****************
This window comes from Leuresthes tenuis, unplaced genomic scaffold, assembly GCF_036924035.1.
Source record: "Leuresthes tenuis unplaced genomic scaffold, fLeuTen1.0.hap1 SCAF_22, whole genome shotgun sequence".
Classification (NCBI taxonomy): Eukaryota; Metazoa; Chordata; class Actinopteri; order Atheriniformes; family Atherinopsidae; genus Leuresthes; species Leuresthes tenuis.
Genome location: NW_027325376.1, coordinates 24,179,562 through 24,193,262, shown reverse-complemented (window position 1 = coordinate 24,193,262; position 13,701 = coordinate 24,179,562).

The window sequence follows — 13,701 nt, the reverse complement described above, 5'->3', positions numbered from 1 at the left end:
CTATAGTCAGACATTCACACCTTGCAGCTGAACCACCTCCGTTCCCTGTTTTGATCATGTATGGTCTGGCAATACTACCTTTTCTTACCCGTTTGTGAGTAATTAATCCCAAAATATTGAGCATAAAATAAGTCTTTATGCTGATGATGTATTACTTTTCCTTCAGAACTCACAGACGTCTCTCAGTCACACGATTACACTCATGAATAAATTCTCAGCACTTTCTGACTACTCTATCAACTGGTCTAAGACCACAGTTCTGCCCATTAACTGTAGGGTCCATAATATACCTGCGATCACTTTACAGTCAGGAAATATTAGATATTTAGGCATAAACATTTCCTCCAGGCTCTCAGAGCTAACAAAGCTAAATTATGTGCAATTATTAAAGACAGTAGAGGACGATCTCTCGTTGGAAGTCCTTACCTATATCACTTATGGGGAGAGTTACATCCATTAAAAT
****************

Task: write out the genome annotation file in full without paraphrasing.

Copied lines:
This window comes from Leuresthes tenuis, unplaced genomic scaffold, assembly GCF_036924035.1.
Source record: "Leuresthes tenuis unplaced genomic scaffold, fLeuTen1.0.hap1 SCAF_22, whole genome shotgun sequence".
Classification (NCBI taxonomy): Eukaryota; Metazoa; Chordata; class Actinopteri; order Atheriniformes; family Atherinopsidae; genus Leuresthes; species Leuresthes tenuis.
Genome location: NW_027325376.1, coordinates 24,179,562 through 24,193,262, shown reverse-complemented (window position 1 = coordinate 24,193,262; position 13,701 = coordinate 24,179,562).

The window sequence follows — 13,701 nt, the reverse complement described above, 5'->3', positions numbered from 1 at the left end:
CTATAGTCAGACATTCACACCTTGCAGCTGAACCACCTCCGTTCCCTGTTTTGATCATGTATGGTCTGGCAATACTACCTTTTCTTACCCGTTTGTGAGTAATTAATCCCAAAATATTGAGCATAAAATAAGTCTTTATGCTGATGATGTATTACTTTTCCTTCAGAACTCACAGACGTCTCTCAGTCACACGATTACACTCATGAATAAATTCTCAGCACTTTCTGACTACTCTATCAACTGGTCTAAGACCACAGTTCTGCCCATTAACTGTAGGGTCCATAATATACCTGCGATCACTTTACAGTCAGGAAATATTAGATATTTAGGCATAAACATTTCCTCCAGGCTCTCAGAGCTAACAAAGCTAAATTATGTGCAATTATTAAAGACAGTAGAGGACGATCTCTCGTTGGAAGTCCTTACCTATATCACTTATGGGGAGAGTTACATCCATTAAAAT